Fr. Michael Storey knows he might not be able to attend a formal Remembrance Day service this November 11. As a hospital chaplain in the Diocese of Calgary, the Catholic priest could find himself beside a hospital bed when other Calgarians pause in reverent silence at the 11th hour of the 11th day of the 11th month. But make no mistake. While Fr. Storey may not be able to hear the dying notes of the Last Post, he will feel the lament in his heart. And he will remember. November 11, for this priest, is a matter of country, family and faith.
Fr. Storey’s dad and brother served the Canadian navy in the Second World War. During the same conflict, where 42,000 Canadians died and another 55,000 were wounded, his uncles were soldiers in the Canadian Armed Forces (CAF).
Having grown up in a family that sacrificed so much for so many, Fr. Storey admits it wasn’t difficult to step up when a friend and Calgary-based reservist mentioned the need for a military chaplain in Calgary. “I realized that military personnel needed spiritual support. I was also working at St. James parish, so it was easy for me to go back and forth between the parish and Currie Barracks.” Fr. Storey served that role in Calgary from 1987 to 1999.
Fr. Sajo Jacob, parish priest at Mother Teresa Syro Malabar Church in Calgary, assumed the military chaplaincy about two years ago. He was introduced to the ministry by students he met while serving as the campus chaplain at SAIT and Mount Royal University, a role he held from 2009 to 2019. Some of the students he met there joined the military and invited Fr. Jacob to bring his ministry there. Two years into the role, he’s grateful for the chance to serve military personnel, many of them young people, as they encounter the challenges of military service in defense of the country. “They are often away from their homes, they face personal crisis, they sacrifice for the country and people, and I felt a calling that I will be able to help them.”
A ministry of presence
Unlike more typical priestly ministries which focus on bringing sacraments to the faithful, military chaplaincy is a “ministry of presence.” As a chaplain, Fr. Storey met military personnel at formal events. He also dropped by places like a military rifle range if he knew soldiers and reservists were there to practise. “You do what you can to remind them that you are there if they need you,” he explains.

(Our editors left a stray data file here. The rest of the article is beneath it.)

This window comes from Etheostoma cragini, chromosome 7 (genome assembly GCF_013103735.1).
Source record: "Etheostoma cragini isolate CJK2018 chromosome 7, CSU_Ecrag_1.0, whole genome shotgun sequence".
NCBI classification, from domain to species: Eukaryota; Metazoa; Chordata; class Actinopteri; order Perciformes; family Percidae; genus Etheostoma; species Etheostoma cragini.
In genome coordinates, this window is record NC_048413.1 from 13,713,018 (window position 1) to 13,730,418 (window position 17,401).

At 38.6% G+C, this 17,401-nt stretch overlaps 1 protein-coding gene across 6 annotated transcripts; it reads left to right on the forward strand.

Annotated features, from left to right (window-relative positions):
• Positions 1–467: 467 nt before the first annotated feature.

His formal role also included being one of two uniformed military officers who made next-of-kin calls to the families of military personnel who died in service to their country. “I was on three of those calls during my 12 years in the service. It was humbling,” he recalls.
The chaplain’s role is akin to “being a guide and mentor,” adds Fr. Jacob. “Sometimes you become a point of contact at a time of crisis and challenges. It is a vocation where you journey with people and you become God’s instrument to share peace and love.”
Whereas parish priests serve Catholic congregations, campus and military chaplains work in secular and interfaith spaces. “Chaplains are there for everyone and we guide and support whoever seeks help, regardless of religion, or orientation,” explains Fr. Jacob. His faithful presence in personal crises has included talking to people contemplating suicide.
There is no question that military chaplains witness Christ for others, adds Fr. Storey. He remembers being touched by the words of a former altar boy who attended an event to commemorate the priest’s 40th anniversary in the priesthood. “He told me, ‘I was so proud of my parish priest when I saw him in his uniform,’ That meant a lot to me.”
He and Fr. Jacob both view military chaplaincy as service to their nation. “It is my role in the nation-building process,” explains Fr. Jacob, himself an immigrant from India. In addition to serving military personnel as a spiritual guide and mentor, Fr. Jacob helps organize religious services and advises commanding officers in matters of religious accommodations and spiritual and ethical issues.
This Remembrance Day, Fr. Jacob will officiate at a November 11 ceremony. He says the events do more than remember fallen soldiers and veterans, they also inspire young Canadians in their message of service.
Written by Joy Gregory for Faithfully
Catholic Pastoral Centre Staff and Guest Writers